Tonight the outside temperature is 18 degrees and the windchillls are forecast to be minus two degrees. It will be a good night to stay inside and have some chili for supper. The lawn mower is safely stored at the farm and the snow thrower is ready for duty at the lake. And Michigan State won again. A good Saturday, indeed.

Blog post from five years ago -- moving the mower with Finn.

Friday, November 22, 2013

Elevator Sky

Late afternoon sun lights up the Cooperative Elevator Company complex in downtown Pigeon. The November skies, gray with snow clouds, are getting ready to coat the landscape with a white covering. 

Today's winds brought snow flurries and sights like this one. I took this photo from the second story window of my office across from Village Hall. 

Thursday, November 21, 2013

Power Trucks in Howell

The Detroit Free Press reported that 678,000 Michigan homes and businesses were without power due to the damaging storm that swept across the Midwest on Sunday. When I drove down to Howell on Wednesday to visit my grandchildren, I almost did not get a hotel room for the night.

The hotel, a Holiday Inn Express on the west side of Howell along Interstate 96, has been full due to families who were still without power. Then, too, crews from the companies that were working to restore power were staying at the hotel, too.

Earlier this week there were reports that said it would take a longer time than usual to get Michigan locations back on the grid because so many crews had been called in to help in the tornado stricken areas of Indiana and Illinois. There is no doubt that the aging power grid is no match for these big storms that take out poles and lines with an increasing frequency.

The best advice that I heard this week was the reminder to always report your own outage. Just because your neighborhood is out doesn't mean that someone has called to report the outage. Each homeowner should make a call and report the power loss. That's kind of counter to the neighborhood understandings of twenty years ago, but it is good advice to remember as these storms pop up more frequently.

Wednesday, November 20, 2013

Shoreline Triumvirate

Triumvirate is a pompous word to use for this image, but that's what comes to mind as I view this photo of the Harbor Beach lighthouse, a passing freighter and a flock of geese. Late afternoon light drew me to the shoreline where the lighthouse glowed in the slanted rays of November's waning light.

I drove to town to get some groceries and saw the freighter headed north. By the time I reached Lincoln Park and turned toward Trescott Street Pier, it was late in the day, that time that photographers call the golden hour. I pulled my Chevy Volt into a parking space near the pier where several other vehicles were parked, their drivers watching the majesty of evening light unfolding over Lake Huron and the lighthouse.

I walked along the shore to the pier, framing shots and taking them, but knowing that nothing spectacular was going onto the memory card. Then the freighter pulled close to the lighthouse just as the geese lifted in one great communal, mixed up company and flew toward the shore.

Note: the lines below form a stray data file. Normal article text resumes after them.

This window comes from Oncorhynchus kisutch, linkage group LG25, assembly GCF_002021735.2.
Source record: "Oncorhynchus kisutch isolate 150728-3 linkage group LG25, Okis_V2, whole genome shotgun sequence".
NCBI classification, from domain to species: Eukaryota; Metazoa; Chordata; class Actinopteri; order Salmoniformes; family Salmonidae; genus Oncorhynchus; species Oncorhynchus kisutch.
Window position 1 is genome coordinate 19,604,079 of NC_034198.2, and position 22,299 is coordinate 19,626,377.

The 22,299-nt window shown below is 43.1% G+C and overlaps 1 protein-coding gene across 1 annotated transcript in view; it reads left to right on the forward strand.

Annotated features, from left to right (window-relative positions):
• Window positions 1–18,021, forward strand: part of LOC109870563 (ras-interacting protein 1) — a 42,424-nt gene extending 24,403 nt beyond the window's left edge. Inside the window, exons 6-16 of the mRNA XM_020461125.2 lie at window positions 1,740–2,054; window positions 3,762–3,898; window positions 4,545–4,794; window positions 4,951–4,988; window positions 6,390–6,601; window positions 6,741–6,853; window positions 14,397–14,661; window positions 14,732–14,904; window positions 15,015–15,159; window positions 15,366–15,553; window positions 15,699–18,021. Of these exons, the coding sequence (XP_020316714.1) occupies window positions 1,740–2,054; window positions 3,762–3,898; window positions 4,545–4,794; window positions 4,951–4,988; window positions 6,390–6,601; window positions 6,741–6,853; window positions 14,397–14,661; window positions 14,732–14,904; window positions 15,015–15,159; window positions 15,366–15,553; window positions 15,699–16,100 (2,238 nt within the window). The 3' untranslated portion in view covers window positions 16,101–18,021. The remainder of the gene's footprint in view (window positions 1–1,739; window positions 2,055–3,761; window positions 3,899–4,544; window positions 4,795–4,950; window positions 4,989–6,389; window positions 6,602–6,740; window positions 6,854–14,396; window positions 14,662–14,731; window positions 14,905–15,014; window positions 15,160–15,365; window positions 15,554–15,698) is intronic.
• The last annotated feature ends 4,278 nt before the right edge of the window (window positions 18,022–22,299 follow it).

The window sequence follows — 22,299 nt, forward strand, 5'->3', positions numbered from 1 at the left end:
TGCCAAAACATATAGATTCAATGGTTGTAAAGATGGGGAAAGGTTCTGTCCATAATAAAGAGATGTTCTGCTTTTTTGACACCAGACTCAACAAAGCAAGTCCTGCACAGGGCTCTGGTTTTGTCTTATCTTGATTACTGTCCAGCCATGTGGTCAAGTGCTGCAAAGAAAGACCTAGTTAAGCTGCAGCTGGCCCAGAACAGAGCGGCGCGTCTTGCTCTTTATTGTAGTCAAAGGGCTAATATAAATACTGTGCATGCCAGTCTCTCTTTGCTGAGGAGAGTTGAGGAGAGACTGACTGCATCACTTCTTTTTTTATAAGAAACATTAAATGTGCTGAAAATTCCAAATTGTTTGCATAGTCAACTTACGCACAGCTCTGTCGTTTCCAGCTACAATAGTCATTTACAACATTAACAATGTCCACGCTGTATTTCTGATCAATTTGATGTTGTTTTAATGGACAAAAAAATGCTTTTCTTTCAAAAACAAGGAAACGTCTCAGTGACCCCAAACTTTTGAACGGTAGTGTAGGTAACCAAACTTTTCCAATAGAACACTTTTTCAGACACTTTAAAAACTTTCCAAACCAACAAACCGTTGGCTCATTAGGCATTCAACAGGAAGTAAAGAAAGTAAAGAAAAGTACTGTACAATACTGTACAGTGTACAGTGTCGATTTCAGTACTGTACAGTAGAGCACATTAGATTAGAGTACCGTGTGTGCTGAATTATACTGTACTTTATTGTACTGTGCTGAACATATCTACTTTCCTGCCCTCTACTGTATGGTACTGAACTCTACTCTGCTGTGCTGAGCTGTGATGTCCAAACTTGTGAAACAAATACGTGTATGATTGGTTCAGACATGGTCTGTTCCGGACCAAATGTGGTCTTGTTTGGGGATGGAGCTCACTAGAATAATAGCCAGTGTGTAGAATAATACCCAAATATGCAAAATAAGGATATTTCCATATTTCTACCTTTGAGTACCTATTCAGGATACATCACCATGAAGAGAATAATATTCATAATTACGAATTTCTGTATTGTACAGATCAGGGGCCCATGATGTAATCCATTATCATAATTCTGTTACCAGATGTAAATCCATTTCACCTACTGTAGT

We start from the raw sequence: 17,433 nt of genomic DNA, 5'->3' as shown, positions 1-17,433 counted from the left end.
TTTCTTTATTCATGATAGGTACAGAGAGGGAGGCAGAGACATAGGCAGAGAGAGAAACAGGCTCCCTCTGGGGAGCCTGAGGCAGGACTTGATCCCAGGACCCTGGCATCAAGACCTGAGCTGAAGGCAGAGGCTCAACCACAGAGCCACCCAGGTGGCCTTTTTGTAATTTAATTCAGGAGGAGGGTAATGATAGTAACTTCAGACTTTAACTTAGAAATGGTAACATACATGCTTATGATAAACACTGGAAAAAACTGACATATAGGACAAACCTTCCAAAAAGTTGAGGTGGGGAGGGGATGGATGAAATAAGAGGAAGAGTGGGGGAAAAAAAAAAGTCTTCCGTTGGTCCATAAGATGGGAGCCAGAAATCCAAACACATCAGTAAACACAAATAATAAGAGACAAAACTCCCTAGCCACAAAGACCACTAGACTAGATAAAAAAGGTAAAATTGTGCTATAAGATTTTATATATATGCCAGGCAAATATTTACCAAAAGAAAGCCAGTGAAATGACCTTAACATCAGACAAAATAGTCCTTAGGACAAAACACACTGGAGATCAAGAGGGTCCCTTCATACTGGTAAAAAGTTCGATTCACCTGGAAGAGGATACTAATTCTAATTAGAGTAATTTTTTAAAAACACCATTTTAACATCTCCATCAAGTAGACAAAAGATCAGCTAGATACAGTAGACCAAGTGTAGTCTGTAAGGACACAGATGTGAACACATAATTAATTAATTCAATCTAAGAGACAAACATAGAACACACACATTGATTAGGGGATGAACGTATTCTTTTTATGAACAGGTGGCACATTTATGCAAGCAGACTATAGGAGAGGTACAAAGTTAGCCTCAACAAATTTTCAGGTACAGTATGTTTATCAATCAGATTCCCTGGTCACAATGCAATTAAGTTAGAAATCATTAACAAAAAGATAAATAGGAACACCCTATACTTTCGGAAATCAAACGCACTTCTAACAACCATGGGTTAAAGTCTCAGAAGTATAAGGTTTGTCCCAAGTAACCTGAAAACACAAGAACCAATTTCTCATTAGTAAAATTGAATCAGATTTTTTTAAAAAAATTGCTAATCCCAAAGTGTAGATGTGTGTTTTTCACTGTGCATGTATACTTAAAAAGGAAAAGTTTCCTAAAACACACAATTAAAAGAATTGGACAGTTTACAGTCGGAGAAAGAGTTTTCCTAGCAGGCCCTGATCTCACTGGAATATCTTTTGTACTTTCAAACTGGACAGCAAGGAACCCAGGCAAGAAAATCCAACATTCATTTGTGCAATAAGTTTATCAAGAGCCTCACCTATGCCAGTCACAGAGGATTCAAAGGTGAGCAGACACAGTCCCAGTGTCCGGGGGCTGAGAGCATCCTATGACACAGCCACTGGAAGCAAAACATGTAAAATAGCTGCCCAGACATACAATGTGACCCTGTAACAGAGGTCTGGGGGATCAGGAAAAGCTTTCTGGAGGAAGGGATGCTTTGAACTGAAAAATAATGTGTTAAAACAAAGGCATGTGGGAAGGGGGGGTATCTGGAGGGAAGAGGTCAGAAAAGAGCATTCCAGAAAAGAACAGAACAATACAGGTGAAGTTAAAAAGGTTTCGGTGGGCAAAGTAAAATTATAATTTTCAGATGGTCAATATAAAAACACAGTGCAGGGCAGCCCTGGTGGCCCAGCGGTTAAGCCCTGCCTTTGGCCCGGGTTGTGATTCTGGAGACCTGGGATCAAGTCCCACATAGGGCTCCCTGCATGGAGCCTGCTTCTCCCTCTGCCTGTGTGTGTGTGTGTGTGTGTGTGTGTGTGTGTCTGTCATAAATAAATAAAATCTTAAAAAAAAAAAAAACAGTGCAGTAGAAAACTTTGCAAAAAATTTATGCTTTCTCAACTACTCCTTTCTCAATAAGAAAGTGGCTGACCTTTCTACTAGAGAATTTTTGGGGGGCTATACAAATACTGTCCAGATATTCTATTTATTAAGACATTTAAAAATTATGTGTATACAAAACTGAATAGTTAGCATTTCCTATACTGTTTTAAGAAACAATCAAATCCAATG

It was a triumvirate moment -- white lighthouse, strong ship gliding north, geese in a frenzy of migration -- that spells late fall in Michigan.

Tuesday, November 19, 2013

Compost Color


Colorful pumpkins, their autumn orange starting to go dull, ended up on the compost pile this week. Nights of deep freeze caused their flesh to wrinkle and their sidewalls to collapse. 

The compost pile tells the story of good eating. Wrinkled peppers from the garden, grapefruit skins, orange rinds, onion peels -- all join the discards where time and rot and degradation, energized by bacteria and moisture and heat, will create a rich new start for next year's garden. 

Some days, when I walk out to discard the peels and parings from a meal, I will find things scattered and I will know that another creature is benefiting from pile. A deer might sniff and nibble on an orange rind. A raccoon carries an eggshell onto the pathway. 

Most days though, what I see is the subtle change as the color and form of what once was food slowly becomes soil. 

It's quite the miracle, this progression of organisms and molecules and cellular structure into nutrients. From the orange of autumn to the green of spring, the compost pile does its biological job. 

Monday, November 18, 2013

Little Piggies

Ed took this photo of me with the bronze javelinas just outside the entrance to Arizona Sonora Desert Museum last Saturday night.

We enjoyed their Midnight Sky event which featured night time walks along the garden paths, artwork for kids, a chance to dine at the Ocotillo Cafe, and some beautiful views of the full moon from out in the Tucson Mountains.

The javelinas are often mistaken for little piggies, so that's what I'm calling this blog post. Actually, javelinas can get to be the size of a medium sheep, much bigger than these little bronze greeters at the museum gate.

Southern Arizona had high winds last week and those high winds followed us to Michigan on Sunday. Our Delta jet did some turbulent rocking and rolling as we headed over the storm into rain swept Detroit. Still, it feels so good to be home.

Sunday, November 17, 2013

Thanksgiving Blessings

With less than two weeks until Thanksgiving, I'm thinking holidays already. I didn't take the time to straighten and perfect this artwork. Thanksgiving and holidays in general aren't ever perfect either.